Robbie Hunter-Paul autobiography: Getting down and dirty with Bradford Northern (From Bradford Telegraph and Argus)
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Robbie Hunter-Paul autobiography: Getting down and dirty with Bradford Northern
10:10am Thursday 23rd August 2012 in Bulls
Robbie Hunter-Paul relives some of the most amazing experiences of his life in his new book ‘Robbie: Rugby Warrior – The Autobiography’. In this second extract he remembers making his professional debut.
There was a three-week turnaround from signing the contract with Bradford to boarding the flight.
The weekend before we set off I settled down at home to watch a film on the one movie channel they had those days on Sky NZ. Up popped Rita, Sue and Bob Too, a raw, working class portrayal of, yes, Bradford. I could not quite believe it. This wasn’t what Bradford was like, was it? I swear I still had a part of mum’s skirt held tight in my hands as I got on the plane.
Truth be told, I probably would not have gone to England at that time had Henry not been there. As much as I was driven, it was comforting to know that big bro was not far away.
In late August we all set off together, me on my way to Bradford and Henry to join Wigan. My contract was for three years and I was to get £25,000 over the first ten months. Not that I really knew how much that was. I was so green it is frightening looking back. This was going to be a different life in every sense.
My debut in the reserves came the following Wednesday against Wakefield and I began tearing teams apart at a time when the first XIII began to do badly, despite a strong opening to the 1994-95 championship.
In the November of that first season the Bradford board started putting pressure on Peter Fox, the coach, to pick me in the first team.
Peter had coached Bradford from 1977-85 and was three years into his second stint at Odsal . To say he was something of a legend in rugby league is an understatement. He called a spade a spade but I ended up loving him for it.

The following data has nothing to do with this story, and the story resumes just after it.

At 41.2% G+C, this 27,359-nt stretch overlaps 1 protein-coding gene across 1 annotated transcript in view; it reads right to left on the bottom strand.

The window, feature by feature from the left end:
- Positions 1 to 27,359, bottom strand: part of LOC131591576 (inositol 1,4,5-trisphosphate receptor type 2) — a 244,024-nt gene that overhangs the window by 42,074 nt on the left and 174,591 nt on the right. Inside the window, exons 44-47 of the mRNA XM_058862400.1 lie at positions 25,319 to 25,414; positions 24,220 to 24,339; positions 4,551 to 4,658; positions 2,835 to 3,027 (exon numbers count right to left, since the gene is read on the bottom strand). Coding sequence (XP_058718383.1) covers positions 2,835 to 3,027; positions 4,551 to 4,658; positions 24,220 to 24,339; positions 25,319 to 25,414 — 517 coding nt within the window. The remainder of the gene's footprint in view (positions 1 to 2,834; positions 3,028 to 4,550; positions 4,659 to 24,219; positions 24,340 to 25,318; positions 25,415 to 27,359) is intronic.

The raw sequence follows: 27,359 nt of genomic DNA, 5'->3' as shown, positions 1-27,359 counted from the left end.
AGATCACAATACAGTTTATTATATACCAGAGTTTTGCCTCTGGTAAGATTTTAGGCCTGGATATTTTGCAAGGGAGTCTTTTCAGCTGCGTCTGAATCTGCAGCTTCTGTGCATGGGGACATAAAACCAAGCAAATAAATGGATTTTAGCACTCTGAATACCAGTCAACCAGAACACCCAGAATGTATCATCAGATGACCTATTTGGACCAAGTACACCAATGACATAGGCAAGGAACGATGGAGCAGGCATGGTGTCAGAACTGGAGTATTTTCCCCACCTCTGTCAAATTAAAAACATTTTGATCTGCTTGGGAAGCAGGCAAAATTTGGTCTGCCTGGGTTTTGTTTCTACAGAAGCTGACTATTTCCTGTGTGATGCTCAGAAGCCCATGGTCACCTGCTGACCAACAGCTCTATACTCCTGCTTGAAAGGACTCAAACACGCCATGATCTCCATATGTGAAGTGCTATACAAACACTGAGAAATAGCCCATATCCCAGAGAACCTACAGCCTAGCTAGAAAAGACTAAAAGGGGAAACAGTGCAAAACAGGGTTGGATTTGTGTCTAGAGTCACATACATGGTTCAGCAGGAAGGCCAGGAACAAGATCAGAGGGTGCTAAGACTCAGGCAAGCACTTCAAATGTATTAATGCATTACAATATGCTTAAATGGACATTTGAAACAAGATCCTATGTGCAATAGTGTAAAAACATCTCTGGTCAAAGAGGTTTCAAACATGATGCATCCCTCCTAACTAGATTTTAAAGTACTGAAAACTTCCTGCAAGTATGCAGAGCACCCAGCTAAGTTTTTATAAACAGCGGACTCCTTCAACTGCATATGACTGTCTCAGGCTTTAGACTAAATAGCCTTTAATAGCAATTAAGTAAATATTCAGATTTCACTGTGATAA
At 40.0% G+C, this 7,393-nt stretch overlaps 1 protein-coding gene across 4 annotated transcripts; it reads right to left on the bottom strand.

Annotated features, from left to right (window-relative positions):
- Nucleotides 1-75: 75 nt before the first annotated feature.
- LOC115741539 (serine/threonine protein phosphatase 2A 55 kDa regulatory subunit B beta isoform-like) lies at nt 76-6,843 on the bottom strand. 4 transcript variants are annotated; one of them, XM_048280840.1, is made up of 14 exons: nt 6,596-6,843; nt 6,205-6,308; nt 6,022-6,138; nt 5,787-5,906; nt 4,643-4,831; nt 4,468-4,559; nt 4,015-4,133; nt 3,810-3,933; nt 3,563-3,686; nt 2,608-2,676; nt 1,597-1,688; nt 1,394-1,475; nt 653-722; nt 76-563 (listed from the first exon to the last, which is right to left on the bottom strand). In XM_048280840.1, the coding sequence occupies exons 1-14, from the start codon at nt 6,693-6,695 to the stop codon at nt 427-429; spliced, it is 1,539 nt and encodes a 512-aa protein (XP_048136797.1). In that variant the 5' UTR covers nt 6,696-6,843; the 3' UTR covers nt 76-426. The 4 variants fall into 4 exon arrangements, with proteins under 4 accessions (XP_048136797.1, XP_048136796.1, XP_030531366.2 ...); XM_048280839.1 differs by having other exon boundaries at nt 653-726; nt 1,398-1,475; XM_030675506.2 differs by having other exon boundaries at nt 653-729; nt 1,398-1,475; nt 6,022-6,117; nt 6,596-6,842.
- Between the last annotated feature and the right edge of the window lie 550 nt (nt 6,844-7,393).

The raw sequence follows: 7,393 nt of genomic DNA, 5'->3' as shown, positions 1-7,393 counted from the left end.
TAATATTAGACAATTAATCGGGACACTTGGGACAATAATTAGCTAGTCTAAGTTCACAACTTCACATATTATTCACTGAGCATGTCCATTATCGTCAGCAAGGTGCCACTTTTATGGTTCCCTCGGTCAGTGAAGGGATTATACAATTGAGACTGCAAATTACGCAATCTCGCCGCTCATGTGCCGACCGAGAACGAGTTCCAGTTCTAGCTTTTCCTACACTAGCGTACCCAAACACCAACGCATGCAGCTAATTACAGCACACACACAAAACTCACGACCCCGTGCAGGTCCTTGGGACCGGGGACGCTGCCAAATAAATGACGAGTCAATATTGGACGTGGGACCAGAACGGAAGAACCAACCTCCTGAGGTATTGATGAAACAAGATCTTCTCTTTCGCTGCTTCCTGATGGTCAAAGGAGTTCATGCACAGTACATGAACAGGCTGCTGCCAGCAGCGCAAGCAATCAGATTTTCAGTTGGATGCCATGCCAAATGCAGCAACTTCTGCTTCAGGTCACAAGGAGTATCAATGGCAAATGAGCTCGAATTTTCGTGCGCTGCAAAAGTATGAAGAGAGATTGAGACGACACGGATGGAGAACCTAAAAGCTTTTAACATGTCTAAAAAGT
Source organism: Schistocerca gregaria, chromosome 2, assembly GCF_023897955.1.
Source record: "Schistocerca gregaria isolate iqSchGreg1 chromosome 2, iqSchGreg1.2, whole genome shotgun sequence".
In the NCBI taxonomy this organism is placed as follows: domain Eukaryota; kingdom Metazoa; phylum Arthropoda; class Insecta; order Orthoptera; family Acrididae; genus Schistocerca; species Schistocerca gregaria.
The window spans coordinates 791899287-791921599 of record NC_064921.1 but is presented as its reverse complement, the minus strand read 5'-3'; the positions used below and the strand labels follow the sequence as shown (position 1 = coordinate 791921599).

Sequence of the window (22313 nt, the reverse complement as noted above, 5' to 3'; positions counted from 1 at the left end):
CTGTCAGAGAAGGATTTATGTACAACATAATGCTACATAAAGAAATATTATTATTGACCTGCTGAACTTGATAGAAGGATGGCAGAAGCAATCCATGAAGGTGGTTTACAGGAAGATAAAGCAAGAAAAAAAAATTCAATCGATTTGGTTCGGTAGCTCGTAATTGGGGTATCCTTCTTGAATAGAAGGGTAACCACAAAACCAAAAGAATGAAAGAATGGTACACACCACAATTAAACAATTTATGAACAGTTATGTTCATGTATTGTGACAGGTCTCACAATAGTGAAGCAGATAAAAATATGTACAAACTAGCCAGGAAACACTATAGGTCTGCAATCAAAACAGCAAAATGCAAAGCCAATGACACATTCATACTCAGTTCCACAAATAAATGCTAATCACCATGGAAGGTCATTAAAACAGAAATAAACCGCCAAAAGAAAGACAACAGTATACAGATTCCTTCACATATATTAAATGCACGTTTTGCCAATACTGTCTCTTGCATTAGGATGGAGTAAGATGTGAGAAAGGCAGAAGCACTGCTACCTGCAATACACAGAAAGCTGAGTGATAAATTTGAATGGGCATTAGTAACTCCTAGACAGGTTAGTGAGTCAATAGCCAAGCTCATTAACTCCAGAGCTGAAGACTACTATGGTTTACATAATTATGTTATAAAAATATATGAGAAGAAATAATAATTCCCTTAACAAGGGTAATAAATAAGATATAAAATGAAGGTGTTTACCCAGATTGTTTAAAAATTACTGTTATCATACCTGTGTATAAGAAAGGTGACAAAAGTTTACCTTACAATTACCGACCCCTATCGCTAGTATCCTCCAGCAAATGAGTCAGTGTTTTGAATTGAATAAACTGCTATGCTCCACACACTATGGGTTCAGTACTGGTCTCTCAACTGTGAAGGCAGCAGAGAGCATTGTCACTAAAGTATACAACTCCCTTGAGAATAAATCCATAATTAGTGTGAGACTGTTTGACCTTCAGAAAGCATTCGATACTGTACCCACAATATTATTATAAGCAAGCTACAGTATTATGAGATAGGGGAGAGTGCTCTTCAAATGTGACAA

My first team chance finally arrived on November 27, 1994. Neil Summers, our regular stand-off, was injured and Dave Heron filled in, with me on the bench.
I had been on five minutes in the first half when Deryck Fox, our Great Britain scrum half, put up a bomb. I hared after it and outjumped the Wakefield full back. I came down with the ball over the goal-line, so that wasn’t a bad start for my senior debut.
Bradford dominated that day and I bagged a second try in a 34-0 win.
A brace of tries in my first real taste of a Yorkshire derby and I enjoyed my first headline in the Bradford Telegraph & Argus the next day.
Bradford was not professional in the contemporary sense, nor was it alone in the British game then. The word professional merely related to the money the players received. As a sporting organisation there was no active marketing other than the traditional methods of a big sign outside the ground and some work with the local media.
Not that it mattered to an 18-year-old, who was concerned only with what was happening on the pitch. Bradford Northern were hardly a glamour side. We gloried in the name of the Steam Pigs. We loved to get dirty on heavy, muddy fields and belt the opposition. Those were the club’s values.
Nothing about our approach was particularly sophisticated but typified the pre-Super League age. A lot of the lads were brickies, labourers, farmers, police officers, all massive men who no-one messed with. They were awe-inspiring to me.
The Kiwis in the squad were all natural athletes through their blood lines. Paul Newlove, an established Great Britain international, was an individual blessed with fantastic abilities, grace and balance, while Roy Powell was a machine who would do all the hard yards and grind it out on the field.
I had never seen a man so unaffected by alcohol. On the end of season trip to Tenerife, he would be the same at 3am as he was at 3pm. It was like he was carved from granite. He was built like a Greek god but with a weak heart, which we tragically discovered a few years later, with Roy’s sudden death at the age of 33.
As I was the baby of the Bradford team, the older players did their best to protect me. The lifestyle of a sports professional can be a seductive one at times, if you bow down to primal desires, but I had none of those distractions then. Bradford was like no other place I had visited, although the city and Yorkshire itself quickly came to feel like home.